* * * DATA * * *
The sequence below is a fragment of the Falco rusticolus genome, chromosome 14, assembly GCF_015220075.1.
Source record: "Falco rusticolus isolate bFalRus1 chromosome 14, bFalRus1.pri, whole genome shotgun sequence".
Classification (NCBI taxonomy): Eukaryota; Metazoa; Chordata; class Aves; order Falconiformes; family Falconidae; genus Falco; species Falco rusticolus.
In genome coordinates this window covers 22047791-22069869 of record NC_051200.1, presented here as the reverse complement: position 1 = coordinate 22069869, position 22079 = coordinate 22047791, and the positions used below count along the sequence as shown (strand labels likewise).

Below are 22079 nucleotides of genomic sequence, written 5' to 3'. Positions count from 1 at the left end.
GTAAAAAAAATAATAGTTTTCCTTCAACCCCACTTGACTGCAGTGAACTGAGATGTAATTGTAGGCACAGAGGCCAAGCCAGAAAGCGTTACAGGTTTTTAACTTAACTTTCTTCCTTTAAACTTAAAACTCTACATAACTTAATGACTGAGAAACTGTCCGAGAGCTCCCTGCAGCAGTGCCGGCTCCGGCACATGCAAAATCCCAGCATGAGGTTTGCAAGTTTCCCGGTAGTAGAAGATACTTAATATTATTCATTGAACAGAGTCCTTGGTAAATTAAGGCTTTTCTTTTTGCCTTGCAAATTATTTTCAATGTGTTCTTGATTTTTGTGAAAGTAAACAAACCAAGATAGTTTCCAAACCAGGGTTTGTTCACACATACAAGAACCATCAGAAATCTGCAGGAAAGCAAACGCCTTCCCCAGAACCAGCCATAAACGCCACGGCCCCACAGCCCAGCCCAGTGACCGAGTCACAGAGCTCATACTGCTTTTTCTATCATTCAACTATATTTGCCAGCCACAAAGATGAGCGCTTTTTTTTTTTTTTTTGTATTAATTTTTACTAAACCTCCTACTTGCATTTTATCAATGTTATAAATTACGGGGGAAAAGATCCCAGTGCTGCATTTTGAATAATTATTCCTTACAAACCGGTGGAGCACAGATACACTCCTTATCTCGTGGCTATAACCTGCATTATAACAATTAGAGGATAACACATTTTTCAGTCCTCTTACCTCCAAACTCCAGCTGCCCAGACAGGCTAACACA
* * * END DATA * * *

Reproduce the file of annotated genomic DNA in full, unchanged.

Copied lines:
The sequence below is a fragment of the Falco rusticolus genome, chromosome 14, assembly GCF_015220075.1.
Source record: "Falco rusticolus isolate bFalRus1 chromosome 14, bFalRus1.pri, whole genome shotgun sequence".
Classification (NCBI taxonomy): Eukaryota; Metazoa; Chordata; class Aves; order Falconiformes; family Falconidae; genus Falco; species Falco rusticolus.
In genome coordinates this window covers 22047791-22069869 of record NC_051200.1, presented here as the reverse complement: position 1 = coordinate 22069869, position 22079 = coordinate 22047791, and the positions used below count along the sequence as shown (strand labels likewise).

Below are 22079 nucleotides of genomic sequence, written 5' to 3'. Positions count from 1 at the left end.
GTAAAAAAAATAATAGTTTTCCTTCAACCCCACTTGACTGCAGTGAACTGAGATGTAATTGTAGGCACAGAGGCCAAGCCAGAAAGCGTTACAGGTTTTTAACTTAACTTTCTTCCTTTAAACTTAAAACTCTACATAACTTAATGACTGAGAAACTGTCCGAGAGCTCCCTGCAGCAGTGCCGGCTCCGGCACATGCAAAATCCCAGCATGAGGTTTGCAAGTTTCCCGGTAGTAGAAGATACTTAATATTATTCATTGAACAGAGTCCTTGGTAAATTAAGGCTTTTCTTTTTGCCTTGCAAATTATTTTCAATGTGTTCTTGATTTTTGTGAAAGTAAACAAACCAAGATAGTTTCCAAACCAGGGTTTGTTCACACATACAAGAACCATCAGAAATCTGCAGGAAAGCAAACGCCTTCCCCAGAACCAGCCATAAACGCCACGGCCCCACAGCCCAGCCCAGTGACCGAGTCACAGAGCTCATACTGCTTTTTCTATCATTCAACTATATTTGCCAGCCACAAAGATGAGCGCTTTTTTTTTTTTTTTTGTATTAATTTTTACTAAACCTCCTACTTGCATTTTATCAATGTTATAAATTACGGGGGAAAAGATCCCAGTGCTGCATTTTGAATAATTATTCCTTACAAACCGGTGGAGCACAGATACACTCCTTATCTCGTGGCTATAACCTGCATTATAACAATTAGAGGATAACACATTTTTCAGTCCTCTTACCTCCAAACTCCAGCTGCCCAGACAGGCTAACACA